In the hospital’s formal response, contrary to what our client’s daughter had been told when she had earlier complained to the hospital, it was admitted that the doctor should have arranged blood tests on the day of our client’s attendance in April 2016, and that those blood tests would have been abnormal. A diagnosis of GCA would have been made and our client would have been treated for that condition. It was admitted that our client would not have suffered injury to her sight and would have retained functional vision from both eyes.

Following receipt of the response, we set upon valuing the claim for compensation. We instructed our ophthalmic expert to consider further our client’s condition at that time, and to report on her probable future prognosis – what would her sight be like in the future, and would that give rise to any additional needs?

With that evidence, we were then able to quantify her care needs. By this point, our client had moved into a care home on a permanent basis because of her dementia. We needed to explore the extent to which her past and future care needs were attributable to her sight loss, and we therefore instructed an expert to assess those care needs. The care expert report enabled us to present a document setting out the additional help, support and assistance our client had needed because of her sight loss as a result of the negligence. It was considered that her ongoing and future care needs arose because of her dementia, and her sight loss did not add to those needs.

We advised our client’s daughter on those expert reports and on our assessment of the value of the claim. We then advised our client on making an opening offer to settle the claim, following which we commenced settlement negotiations with the defendant. Ultimately the defendant took a pragmatic approach to the claim, and settlement was agreed in the amount of £91,000.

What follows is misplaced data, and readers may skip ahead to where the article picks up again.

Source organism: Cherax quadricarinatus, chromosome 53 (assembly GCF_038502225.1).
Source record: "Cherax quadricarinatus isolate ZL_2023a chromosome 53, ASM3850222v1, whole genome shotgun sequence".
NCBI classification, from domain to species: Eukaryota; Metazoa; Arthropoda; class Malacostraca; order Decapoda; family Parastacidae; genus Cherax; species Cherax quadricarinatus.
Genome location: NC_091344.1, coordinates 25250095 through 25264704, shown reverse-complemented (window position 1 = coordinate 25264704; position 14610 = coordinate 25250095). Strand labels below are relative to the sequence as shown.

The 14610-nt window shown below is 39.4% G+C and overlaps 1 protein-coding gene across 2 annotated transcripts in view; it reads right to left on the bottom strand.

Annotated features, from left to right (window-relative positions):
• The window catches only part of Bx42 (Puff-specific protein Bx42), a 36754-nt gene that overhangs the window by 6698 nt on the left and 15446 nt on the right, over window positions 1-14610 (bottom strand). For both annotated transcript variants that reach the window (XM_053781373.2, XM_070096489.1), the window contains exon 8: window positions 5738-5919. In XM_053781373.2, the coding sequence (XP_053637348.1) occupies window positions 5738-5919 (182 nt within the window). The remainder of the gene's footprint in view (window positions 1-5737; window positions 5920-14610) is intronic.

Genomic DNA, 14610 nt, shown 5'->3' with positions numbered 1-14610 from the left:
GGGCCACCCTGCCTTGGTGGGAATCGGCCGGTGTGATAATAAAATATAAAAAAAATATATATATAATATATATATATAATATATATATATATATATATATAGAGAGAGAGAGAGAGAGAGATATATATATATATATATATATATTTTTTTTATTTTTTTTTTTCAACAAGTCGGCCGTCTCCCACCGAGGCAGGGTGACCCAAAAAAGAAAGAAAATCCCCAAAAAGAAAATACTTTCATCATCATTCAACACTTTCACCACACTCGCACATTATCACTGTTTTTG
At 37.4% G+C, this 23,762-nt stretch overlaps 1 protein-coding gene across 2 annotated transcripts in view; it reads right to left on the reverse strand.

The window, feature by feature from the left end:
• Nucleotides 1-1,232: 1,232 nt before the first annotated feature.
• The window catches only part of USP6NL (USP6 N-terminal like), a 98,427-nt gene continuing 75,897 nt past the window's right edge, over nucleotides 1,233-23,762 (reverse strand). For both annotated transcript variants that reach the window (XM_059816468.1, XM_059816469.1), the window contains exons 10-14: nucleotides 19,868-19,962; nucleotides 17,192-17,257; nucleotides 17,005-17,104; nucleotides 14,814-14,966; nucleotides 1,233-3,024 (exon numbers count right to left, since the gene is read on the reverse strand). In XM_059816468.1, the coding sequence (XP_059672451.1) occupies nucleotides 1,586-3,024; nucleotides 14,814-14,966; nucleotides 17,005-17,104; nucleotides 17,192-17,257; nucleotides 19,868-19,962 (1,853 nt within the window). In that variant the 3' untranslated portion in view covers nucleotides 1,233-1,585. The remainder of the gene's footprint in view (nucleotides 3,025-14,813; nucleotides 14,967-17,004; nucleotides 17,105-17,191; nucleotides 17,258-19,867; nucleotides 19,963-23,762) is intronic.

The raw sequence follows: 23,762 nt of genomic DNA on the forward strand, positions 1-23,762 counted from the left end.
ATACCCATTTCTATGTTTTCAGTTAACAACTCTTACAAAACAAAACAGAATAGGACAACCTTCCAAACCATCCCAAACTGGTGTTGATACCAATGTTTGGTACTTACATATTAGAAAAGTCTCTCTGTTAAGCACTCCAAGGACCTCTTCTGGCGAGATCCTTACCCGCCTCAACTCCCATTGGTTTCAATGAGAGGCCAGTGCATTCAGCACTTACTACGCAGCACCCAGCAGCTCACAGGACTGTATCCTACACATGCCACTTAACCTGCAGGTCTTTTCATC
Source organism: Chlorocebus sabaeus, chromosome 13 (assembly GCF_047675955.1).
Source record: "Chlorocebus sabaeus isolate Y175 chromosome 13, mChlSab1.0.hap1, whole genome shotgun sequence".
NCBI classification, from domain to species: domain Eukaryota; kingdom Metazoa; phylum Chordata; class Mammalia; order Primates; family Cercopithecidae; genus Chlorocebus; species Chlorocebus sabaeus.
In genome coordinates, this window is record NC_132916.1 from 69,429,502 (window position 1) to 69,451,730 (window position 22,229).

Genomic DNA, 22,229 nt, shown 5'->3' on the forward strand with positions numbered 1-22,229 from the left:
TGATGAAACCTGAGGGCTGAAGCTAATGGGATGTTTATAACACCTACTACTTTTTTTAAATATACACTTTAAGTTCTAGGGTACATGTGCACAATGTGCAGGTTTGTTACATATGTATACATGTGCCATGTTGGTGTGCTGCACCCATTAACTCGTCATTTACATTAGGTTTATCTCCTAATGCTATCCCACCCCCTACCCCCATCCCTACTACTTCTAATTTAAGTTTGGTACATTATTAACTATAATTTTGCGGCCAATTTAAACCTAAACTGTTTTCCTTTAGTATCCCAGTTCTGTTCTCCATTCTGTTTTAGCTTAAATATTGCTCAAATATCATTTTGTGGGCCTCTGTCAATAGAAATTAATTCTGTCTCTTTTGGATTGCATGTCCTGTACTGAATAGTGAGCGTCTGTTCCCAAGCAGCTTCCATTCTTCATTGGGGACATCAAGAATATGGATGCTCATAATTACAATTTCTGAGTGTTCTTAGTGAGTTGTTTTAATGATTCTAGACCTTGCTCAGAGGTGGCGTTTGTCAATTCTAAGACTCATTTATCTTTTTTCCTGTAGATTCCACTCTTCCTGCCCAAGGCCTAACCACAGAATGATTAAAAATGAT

The injury sustained by our client to her sight was significant and has substantially impacted her remaining years of life. Even though she was elderly, prior to the negligence she lived on her own and was active in her community. The negligence meant that she had to move home and to an unfamiliar community, away from her friends.

The negligence has had far reaching consequences not just for our client, but also for her daughter, who has had to spend considerable time during the final few remaining years with her mother acting as a carer, rather than a daughter, which has caused considerable upset.

We are ultimately pleased to have achieved compensation for our client for her avoidable injury. While it will not give her back the sight she has lost, it will at least enable her to live her remaining years comfortably.


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Penningtons Manches Cooper LLP is a limited liability partnership registered in England and Wales with registered number OC311575 and is authorised and regulated by the Solicitors Regulation Authority.